“You do not feed cows to their satisfaction in total disregard of the nutrients contained in the feed. You feed them to produce milk and stay healthy,” he says. Columbus grass and the fodder he planted save him 90 per cent of the total spent on feeds, as he only buys the dairy meal concentrate. To give the cows more time for milk production, he feeds them twice daily at three-hour intervals. “Cows should spend more than 14 hours resting and chewing cud. This is the time they produce milk. I spend about five hours feeding them while the rest of the time they spend producing milk,” Mr Njuguna says. Unlike when he used to be paid Sh4 per litre in 1997 upon delivery, he now gets Sh34 for every litre of milk. Mr Njuguna delivers 400 litres daily to a milk processor form an average of 15 cows daily. To ensure proper care and maintenance of his cows, Mr Njuguna says he allocates each cow an amount of money daily to cover for feeding, medical and other emergency costs that may arise. He also sprays them weekly to fend off ticks and ensures they get a health check every two months. Njuguna says that to get into the business, one needs a starting capital of more than Sh500,000. Holsteins and Friesians cost between Sh150,000 and Sh200,000, and starting with at least 10 cows is cost efficient. One needs a six-month feeding programme at Sh9,000 per cow. Other costs include the zero grazing stall at Sh10,000 and AI, health, labour, and water costs, at Sh200,000.

“A proper six-month breeding and feeding programme can cost over Sh500,000, depending on the breeds, number, availability of feed, water and labour,” says Mr Njuguna, who began reaping profits in the first month. The key to success, according to the farmer, is maintaining a comprehensive fixed management strategy. A herd must be reared in dry, clean, comfortable and draught free stalls to provide them with a good environment and time to produce milk. Feeding troughs must also be easily accessible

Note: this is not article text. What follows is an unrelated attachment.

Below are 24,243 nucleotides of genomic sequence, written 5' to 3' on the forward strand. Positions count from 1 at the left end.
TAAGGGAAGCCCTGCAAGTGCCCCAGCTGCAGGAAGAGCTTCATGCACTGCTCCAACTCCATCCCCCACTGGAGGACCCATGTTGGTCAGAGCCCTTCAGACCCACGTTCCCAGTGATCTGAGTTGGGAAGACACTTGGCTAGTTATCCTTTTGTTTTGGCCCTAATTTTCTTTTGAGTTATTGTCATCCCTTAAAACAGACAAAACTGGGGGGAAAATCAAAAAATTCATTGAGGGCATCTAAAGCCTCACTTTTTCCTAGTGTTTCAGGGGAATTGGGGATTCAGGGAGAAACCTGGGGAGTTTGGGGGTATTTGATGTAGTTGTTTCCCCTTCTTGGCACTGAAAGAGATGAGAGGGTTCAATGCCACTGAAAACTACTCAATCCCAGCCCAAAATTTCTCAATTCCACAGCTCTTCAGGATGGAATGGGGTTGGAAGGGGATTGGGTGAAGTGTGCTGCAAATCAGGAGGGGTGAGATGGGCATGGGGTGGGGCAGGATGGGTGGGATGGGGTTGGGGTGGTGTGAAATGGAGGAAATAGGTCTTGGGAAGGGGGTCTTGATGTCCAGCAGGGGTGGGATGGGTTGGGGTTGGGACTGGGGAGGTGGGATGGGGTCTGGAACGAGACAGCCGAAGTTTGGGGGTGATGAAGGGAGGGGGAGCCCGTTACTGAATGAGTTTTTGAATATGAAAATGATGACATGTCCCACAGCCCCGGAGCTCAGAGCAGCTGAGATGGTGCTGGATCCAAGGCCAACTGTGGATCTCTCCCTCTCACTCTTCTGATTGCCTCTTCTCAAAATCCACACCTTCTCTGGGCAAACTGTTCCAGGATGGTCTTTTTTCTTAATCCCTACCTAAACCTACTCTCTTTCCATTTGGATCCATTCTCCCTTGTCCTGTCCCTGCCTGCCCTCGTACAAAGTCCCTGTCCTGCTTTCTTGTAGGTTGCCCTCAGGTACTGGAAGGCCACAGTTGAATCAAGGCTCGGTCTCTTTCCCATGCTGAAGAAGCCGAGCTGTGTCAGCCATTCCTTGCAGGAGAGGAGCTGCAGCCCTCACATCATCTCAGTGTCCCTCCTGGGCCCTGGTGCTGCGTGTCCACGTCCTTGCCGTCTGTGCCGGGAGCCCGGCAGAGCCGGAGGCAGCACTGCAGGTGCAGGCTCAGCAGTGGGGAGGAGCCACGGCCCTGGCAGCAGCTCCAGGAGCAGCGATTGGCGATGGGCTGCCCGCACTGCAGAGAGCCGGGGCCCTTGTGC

Does your cow have an ID, is it registered?

Giving your cows proper identification and having them registered could add to their value and promote good herd management During a recent visit to a farm in Githunguri, Kiambu County, I learnt about the importance of registering livestock (dairy) with the Kenya Livestock Breeders Organisation (KLBO), and keeping identification and other records. Mr and Mrs Njenga, the owners of Mwongera Farm, keep 110 cows and without having proper records, they risked losing so much. It was because of this that they had invited a livestock officer, Mr Julius Mutea, to conduct a survey and give them a comprehensive report on the dos and donts of rearing dairy cows. One of the goals of the dairy industry is to improve the basic identification system for the national herd through registration. However, according to Mr Mutea, an executive member of the Kenya Animal Genetic Resources Centre (KAGRC), not many farmers know the value of registration.

“Although it is believed that properly identified cattle are more valuable, little research shows this benefit because many farmers have not registered their herds with the KLBO,” notes Mr Mutea, adding that documenting the superiority of properly identified cattle will help promote good herd management. Mwongera Farm did not have sufficient records and so the officer had to take the farm manager and his staff through how to do it.

Mr Mutea says a farmer needs to have identification for cows (herd) and keep good records. This information is what is used to register a cow or herd. It is also important for breeders (livestock farmers) to buy identified cattle as this could reduce risk enormously. “The registration gives bankers the necessary financial information to justify appropriate lending,” he explains.

Identification marks

Animals should have identification marks to easily distinguish them. Mr Mutea says animals should be identified in line with the Kenya Stud Book (KSB) rules, a standard established by the KLBO. The method of identification should be either:

  • Ear tattoo: This method is common with sheep, goats and pigs. The animals should have a light skin for the dye to remain visible. The method can be applied on calves of large stocks with light skin colour. On maturity, the tattoo should be supported with an ear tag, notch or brand.